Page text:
Many runners do not follow the basic principle of work followed by recovery to improve their running. Too many runners are still training in a monotonous routine of daily hour runs with a longer run on Sunday, or 30 minute lunch-time runs with a bit more during the weekend, week after week, month after month, and year after year. Many wonder why their running performance has reached a plateau and why their personal best times were set a decade ago. Others are caught in the cycle of continuously increasing their training load (the age-old more-is-better principle) until they break down, and seem equally surprised each time they end up at the physical therapist’s office.
To optimize your training, you need to find the ideal balance between training and recovery. Training provides the stimulus for your body to adapt, but recovery is when you allow your body to positively adapt and improve. Done right, your training provides a stimulus for your body to adapt to a higher level, which is called supercompensation. If you want to get the most out of your training and race your best, then you need to get your work/recovery ratio correct not just this week, but over the series of weeks leading up to your goal race(s), and over the course of the year. Let’s look at how to get the right balance in your training during the lead-up to a goal race and over the annual cycle.
Several hard training weeks should be followed by a recovery week to allow supercompensation to occur. The stimulus for physiological adaptations in glycogen storage, hormone levels, the number and size of mitochondria, capillary density, etc results from repeated training bouts, but without sufficient recovery the hard training just wears you down. With each successive effort week you provide additional stimulus for improvement but also become progressively more fatigued, so that after a few weeks your body needs a recovery week in order to adapt positively.
Almost invariably, when runners break down in training they have violated the recommended training pattern of several weeks hard followed by a recovery week. After several hard weeks without proper recovery, some weak link breaks down and the runner misses one or more weeks of training with an injury or illness. This occurs even when you follow the hard-easy principle within each week because while an easy day or two is enough time to get your energy level back up for more hard training, it is not enough for the muscle tissue repair and adaptations required to improve to the next level.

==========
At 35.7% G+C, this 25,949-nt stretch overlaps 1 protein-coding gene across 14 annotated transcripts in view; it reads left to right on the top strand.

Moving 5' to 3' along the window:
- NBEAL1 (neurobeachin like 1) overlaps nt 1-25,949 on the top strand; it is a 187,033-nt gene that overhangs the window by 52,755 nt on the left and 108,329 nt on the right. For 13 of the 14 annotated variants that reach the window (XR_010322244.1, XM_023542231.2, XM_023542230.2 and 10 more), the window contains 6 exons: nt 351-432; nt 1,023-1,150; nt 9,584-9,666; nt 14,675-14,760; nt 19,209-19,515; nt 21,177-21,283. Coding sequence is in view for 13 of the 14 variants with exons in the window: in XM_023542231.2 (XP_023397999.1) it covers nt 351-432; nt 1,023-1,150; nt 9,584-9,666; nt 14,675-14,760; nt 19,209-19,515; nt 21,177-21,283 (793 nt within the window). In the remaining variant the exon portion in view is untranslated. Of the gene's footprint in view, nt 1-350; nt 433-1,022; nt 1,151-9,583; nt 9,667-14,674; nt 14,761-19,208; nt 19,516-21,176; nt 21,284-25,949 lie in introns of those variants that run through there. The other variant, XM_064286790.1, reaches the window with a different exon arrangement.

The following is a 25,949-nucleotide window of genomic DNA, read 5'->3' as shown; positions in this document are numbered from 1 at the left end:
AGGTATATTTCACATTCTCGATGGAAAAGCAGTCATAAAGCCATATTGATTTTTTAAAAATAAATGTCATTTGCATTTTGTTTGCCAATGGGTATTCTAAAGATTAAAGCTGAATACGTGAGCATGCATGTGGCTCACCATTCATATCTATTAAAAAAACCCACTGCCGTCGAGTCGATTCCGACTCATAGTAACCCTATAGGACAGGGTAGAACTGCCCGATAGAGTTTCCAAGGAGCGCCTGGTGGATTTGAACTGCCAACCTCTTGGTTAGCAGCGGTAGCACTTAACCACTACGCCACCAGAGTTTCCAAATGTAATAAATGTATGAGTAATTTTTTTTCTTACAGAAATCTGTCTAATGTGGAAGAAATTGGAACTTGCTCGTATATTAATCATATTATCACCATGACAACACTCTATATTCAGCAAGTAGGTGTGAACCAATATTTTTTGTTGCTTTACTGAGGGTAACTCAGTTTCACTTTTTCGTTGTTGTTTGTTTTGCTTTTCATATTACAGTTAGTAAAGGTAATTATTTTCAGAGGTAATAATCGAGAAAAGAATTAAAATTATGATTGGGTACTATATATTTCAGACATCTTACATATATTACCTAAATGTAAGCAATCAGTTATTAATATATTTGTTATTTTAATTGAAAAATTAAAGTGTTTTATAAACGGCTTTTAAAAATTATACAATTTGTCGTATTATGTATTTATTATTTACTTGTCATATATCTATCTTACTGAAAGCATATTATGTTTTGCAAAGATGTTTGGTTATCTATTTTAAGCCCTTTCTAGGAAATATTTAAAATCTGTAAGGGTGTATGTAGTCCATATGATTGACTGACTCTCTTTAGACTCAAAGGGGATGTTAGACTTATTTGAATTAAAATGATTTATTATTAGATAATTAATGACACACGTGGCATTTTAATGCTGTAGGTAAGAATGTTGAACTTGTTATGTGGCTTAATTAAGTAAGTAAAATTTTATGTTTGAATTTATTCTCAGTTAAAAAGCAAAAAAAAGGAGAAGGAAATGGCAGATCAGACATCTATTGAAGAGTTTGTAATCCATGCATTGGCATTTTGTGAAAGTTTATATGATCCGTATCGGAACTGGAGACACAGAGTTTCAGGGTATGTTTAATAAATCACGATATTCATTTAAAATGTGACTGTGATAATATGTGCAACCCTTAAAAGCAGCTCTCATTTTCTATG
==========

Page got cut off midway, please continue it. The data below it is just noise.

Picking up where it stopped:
The number of weeks of hard training before a recovery week that is right for you depends on how hard you are training, how much you have increased your training from your “typical” training level, and all the aspects of lifestyle (sleep, diet, general health) and genetics (some of us are programmed to adapt more quickly than others) that determine how well you recover. The optimal pattern for most runners seems to be two to four high-effort weeks followed by one recovery week, and the most commonly successful ratio is three to one. The table below shows a reasonable pattern for a training block consisting of three hard weeks followed by a recovery week.
There is a mental component to the recovery week as well. After three hard weeks of training, it is refreshing to be able to go out for relaxed, enjoyable runs without a purposeful effort component. By the end of your recovery week, you should be feeling good and looking forward to the next string of hard weeks. If you have not recovered after one week, you need to re-evaluate your training program.
Sometimes runners use an easy week to prepare for a race. The only problem with this pattern is the temptation to shorten the recovery by training hard at the beginning of the race week and getting right back into hard training during the days immediately following the race. To get the necessary recovery effect, the entire week leading up to the race should consist of easy running, and depending on the distance of the race, you should have a few easy days after the race as well.
You should also build one or preferably two recovery blocks into your training over the course of the year. Ideally, recovery blocks should be inserted after you have trained seriously for, and competed successfully in, a goal race. The recovery is a well-earned reward. When training or racing do not go so well, however, is when you really need a recovery block. Without recovery blocks, I can almost guarantee you will eventually lose enthusiasm for hard training and your racing performances will become mediocre.
A recovery block can be as short as two weeks or as long as ten weeks of scheduled downtime before preparing to reach new goals. Recovery blocks do not mean that you do no running, but rather that your running should be stress-free. During a recovery block, you should avoid intervals, tempo runs, long runs and monotonous training. You may want to take part of your recovery block off entirely from running and try some other activities that you usually do not have time for. The whole idea is to rejuvenate your body and to regain a hunger for hard training and competition that will carry you through another cycle of workouts and racing.
(This column originally appeared in Running Times Magazine.)